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Cirsium Cirsium

Other Common Name(s):

Phonetic Spelling
SIR-see-um
This plant is an invasive species in North Carolina
Description

Thistles are in the Asteraceae (daisy) family and can be biennials or short-lived perennials, natives or non-natives. Its name comes from the Greek kersion which means thistle. Some have come from Asia and Europe, and others are native to North America. They all have spines. Two species, Cirsium arvense and C. vulgare are non-native and considered weedy. Thistles vary greatly in their size and the color of the flowers. Some flowers are fragrant, most are not. There are about 60 species that are native to North America.

Some thistles prefer sunny, open areas and some can tolerate some shade. It grows in all types of soils from moist wetlands to mostly dry conditions and in a wide range of pH. They have a central taproot and spread mostly by seeds (one by rhizomes). Most species produce flowers only in their second summer (and every summer thereafter, for perennial species).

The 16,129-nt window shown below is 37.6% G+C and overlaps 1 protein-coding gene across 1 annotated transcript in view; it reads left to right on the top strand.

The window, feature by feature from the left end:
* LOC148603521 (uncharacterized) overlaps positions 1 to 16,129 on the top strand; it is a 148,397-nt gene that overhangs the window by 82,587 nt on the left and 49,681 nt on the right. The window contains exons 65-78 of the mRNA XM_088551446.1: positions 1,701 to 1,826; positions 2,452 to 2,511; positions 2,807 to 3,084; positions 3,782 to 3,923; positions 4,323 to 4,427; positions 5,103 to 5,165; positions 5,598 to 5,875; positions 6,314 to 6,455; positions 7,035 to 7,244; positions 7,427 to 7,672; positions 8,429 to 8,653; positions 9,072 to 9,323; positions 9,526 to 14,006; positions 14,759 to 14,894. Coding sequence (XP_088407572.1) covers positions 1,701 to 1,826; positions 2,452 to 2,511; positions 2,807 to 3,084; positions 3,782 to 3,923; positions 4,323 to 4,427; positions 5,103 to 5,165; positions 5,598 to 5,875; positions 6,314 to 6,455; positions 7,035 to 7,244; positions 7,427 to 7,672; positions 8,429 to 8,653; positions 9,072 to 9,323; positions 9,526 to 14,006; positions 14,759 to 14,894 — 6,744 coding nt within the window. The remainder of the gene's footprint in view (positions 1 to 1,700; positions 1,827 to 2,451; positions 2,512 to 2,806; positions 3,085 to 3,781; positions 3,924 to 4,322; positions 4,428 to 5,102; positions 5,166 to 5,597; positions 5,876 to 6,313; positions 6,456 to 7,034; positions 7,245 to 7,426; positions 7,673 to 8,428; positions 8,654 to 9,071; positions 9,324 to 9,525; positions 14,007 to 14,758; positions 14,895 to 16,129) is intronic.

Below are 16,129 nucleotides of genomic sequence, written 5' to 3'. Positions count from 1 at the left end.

Thistles are a high-value nectar plant for bees and butterflies, and songbirds eat the seeds and use the tufts of the seeds for their nests. The seeds are rich in oil, an important food source for seed-eating birds. It is the host plant for the Little Metalmark butterfly (Calephelis virginiensis), which has three to five broods from March-October, and Painted Lady Butterfly (Vanessa cardui) which have one to three flights in the east from May-October, and three to four flights in south Texas from October-April. Flowers are also attractive to hummingbirds. Members of this genus support the following specialized bees: Thistle Long-horned bee Melissodes desponsus, plus Osmia (Helicosmia) chalybea and Osmia (Helicosmia) texana.

Native thistles are a great option in a meadow garden or naturalized area when looking for native host plants for the Little Metalmark butterfly or the Painted Lady butterfly. Select with care, as some native species may spread into areas (such a lawns and flower beds) where they are not wanted. Some gardeners object to their spininess.

Quick ID Hints:

  • Very spiny leaves and bracts subtending the heads
  • heads like artichokes that bear numerous flowers.